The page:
Let’s continue our rediscovery of efficiency of learning methods.
Low Efficiency Study Methods
Summarization, highlighting/underlining/marking, mnemonics, imagery use for text learning, and rereading all received low efficiency grade in the meta-study. The reason for their low utility grade differs; the studies into the methods show mixed results, it is not generalized, has narrow applications, and/or its efficiency is limited.
Highlighting, underlining, and marking materials (low)
Highlighting is one of the most popular methods for students in college. Although an extremely popular method of learning, highlighting ranked rather low on this study’s utility scale. This technique is popular because it is very easy to implement and require very little training. Most studies analyzed in the meta-analysis showed no noticeable improvement in test scores by highlighting over simply reading the information. Although highlighting, underlining, and marking materials is often paired with other methodologies of learning, the study evaluated highlighting on its own merit. Thus the reason that highlighting does score a higher utility score on this meta-analysis is because its effectiveness and applicability is limited to certain information and tasks.
Tips for highlighting: Although highlighting alone has shown to be no more effective than simply reading the material, the combination of highlighting with other methods in the study will prove to be effective in retaining information for testing. For instance, employing the use of highlighting with recall/self-testing can prove to be effective in internalizing the material.
Summarization is pretty self-explanatory; it is the process of summarizing a section of chapter you are trying to learn. In theory this method should work because it involves extracting the gist and higher-level meaning of learned text, which is important to understanding concepts.
Results from multiple studies seem to indicate that summarization helps with performance on generative measures (e.g. free recall or essays) but do not help when it comes to multiple-choice questions or other questions that do not require the student to produce information. Thus, it is better suited for tests that involved in the production of information rather than tests that rely on recognition of concepts.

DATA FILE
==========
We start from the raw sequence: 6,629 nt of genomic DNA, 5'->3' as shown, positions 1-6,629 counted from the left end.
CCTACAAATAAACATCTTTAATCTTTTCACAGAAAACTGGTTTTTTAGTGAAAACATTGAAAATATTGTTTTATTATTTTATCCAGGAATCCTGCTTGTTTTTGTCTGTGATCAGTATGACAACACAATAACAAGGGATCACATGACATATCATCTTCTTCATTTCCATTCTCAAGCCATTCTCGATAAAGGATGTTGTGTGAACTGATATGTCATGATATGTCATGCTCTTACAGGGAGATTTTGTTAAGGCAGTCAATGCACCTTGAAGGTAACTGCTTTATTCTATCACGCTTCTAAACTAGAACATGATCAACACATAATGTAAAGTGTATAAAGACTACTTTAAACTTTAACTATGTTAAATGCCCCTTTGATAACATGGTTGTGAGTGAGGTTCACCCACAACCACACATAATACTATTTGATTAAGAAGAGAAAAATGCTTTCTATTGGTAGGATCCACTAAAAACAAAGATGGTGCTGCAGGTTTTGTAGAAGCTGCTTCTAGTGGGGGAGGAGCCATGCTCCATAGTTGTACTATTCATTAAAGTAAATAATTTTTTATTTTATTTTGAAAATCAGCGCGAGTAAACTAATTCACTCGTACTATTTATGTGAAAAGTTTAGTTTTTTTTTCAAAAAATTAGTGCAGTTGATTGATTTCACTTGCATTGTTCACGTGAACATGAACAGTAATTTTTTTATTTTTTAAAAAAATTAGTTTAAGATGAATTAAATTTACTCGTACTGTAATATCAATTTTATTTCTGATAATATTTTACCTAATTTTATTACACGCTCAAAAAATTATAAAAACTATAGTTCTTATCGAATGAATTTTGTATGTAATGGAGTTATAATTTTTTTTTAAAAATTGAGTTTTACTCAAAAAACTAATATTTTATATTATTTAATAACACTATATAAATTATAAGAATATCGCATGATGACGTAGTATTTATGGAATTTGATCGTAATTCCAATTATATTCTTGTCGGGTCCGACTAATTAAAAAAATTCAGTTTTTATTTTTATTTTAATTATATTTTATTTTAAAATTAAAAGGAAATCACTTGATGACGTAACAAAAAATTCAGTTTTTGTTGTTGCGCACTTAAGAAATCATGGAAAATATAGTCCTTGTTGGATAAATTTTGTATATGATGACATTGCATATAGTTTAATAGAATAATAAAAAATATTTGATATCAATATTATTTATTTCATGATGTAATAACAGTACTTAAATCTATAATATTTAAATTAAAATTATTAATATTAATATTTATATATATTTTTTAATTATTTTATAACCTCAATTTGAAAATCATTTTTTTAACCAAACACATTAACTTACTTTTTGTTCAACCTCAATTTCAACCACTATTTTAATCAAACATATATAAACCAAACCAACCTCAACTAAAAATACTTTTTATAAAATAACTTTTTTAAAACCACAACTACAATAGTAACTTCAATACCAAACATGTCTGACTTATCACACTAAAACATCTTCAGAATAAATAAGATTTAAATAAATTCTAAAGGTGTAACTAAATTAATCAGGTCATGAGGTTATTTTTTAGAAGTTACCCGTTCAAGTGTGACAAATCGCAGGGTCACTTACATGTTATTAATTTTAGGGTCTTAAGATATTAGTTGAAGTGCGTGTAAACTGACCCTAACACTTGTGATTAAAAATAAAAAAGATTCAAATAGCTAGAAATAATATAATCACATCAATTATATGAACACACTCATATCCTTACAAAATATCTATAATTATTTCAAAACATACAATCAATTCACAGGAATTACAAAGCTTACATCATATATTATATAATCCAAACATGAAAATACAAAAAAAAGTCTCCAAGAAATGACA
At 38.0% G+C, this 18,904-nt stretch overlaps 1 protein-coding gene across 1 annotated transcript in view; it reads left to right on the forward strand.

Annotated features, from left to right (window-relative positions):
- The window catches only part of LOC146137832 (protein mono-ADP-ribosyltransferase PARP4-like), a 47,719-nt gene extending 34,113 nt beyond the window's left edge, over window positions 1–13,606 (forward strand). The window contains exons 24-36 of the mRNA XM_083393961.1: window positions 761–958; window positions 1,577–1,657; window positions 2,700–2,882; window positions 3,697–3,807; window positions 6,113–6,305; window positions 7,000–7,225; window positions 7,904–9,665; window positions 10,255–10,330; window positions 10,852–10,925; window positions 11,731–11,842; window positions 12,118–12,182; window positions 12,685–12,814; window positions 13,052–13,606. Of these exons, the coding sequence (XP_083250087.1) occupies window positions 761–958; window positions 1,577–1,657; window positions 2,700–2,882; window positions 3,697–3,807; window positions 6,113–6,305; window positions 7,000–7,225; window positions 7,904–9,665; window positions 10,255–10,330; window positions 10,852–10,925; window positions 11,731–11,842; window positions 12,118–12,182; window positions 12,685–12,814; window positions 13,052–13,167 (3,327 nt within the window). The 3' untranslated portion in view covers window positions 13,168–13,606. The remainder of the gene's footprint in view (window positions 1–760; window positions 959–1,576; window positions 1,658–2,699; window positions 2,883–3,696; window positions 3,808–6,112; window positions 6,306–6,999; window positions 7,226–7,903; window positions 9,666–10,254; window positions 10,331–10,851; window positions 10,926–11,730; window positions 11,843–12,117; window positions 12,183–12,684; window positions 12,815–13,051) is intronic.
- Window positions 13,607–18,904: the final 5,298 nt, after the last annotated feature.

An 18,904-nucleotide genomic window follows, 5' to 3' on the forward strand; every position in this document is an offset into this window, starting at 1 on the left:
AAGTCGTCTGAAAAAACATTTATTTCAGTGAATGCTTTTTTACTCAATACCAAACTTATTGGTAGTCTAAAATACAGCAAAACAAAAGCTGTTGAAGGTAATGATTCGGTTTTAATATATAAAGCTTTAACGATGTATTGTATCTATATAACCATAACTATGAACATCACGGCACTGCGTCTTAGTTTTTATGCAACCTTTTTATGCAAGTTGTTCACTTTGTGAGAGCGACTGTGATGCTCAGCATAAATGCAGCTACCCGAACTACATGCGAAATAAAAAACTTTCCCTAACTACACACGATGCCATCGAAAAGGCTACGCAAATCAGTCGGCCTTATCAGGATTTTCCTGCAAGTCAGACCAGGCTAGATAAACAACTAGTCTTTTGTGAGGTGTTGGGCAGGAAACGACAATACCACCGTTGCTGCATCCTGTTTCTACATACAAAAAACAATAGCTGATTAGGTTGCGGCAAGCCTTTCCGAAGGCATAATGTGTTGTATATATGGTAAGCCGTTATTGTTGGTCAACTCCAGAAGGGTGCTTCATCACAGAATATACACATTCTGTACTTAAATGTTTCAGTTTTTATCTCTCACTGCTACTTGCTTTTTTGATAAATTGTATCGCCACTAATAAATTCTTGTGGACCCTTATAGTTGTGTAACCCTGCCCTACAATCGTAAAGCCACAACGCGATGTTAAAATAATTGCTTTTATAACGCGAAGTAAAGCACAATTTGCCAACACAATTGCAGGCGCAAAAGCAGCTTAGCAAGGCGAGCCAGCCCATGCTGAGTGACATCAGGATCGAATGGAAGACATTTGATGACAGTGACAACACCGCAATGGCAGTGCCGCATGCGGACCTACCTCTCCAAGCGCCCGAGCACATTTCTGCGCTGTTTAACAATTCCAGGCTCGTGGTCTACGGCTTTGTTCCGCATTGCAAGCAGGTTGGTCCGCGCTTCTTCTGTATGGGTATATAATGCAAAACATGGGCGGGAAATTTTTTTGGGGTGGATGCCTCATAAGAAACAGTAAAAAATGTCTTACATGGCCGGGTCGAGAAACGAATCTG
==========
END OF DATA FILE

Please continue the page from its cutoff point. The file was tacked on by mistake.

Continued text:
Although some studies have shown promise in summarization, others failed to find benefit. Consider the study in 1986 by Wong, Wong, Perry, & Sawatsky. The study found that those who were tasked to summarize textbook passages about earthquakes performed no better (overall) than the control group when tested a week after. Also, the study concluded that students benefited from the technique when the questions required the application or analysis of knowledge, but summarization led to decreased performance when the questions required evaluation or analysis of knowledge.
Summarizing was found to be effective for those already adept at summarizing. The quality of the summary matters. Summaries that included more information and were linked to prior knowledge were shown to do better.
Thus, summarization is ranked low in this meta-analysis because the effectiveness of summarizing was not general; the nature of the material and the test matters quite a bit when it comes to how effective summarization is. The quality of the summary had a huge effect on the effectiveness of the summarization, from no effect to highly effective. Therefore, summarizing was found to be more beneficial than rereading, highlighting, and underlining.
Tips for summarization: If you are summarizing, it is important to get the core concepts and the overall concepts correct as it is the basis of your knowledge. Additionally, summarize using shorthand notations that you develop as it will allow you to summarize more of the material. Also, combine summarization with practice testing will allow you to really get down the material, without having a false sense of competence.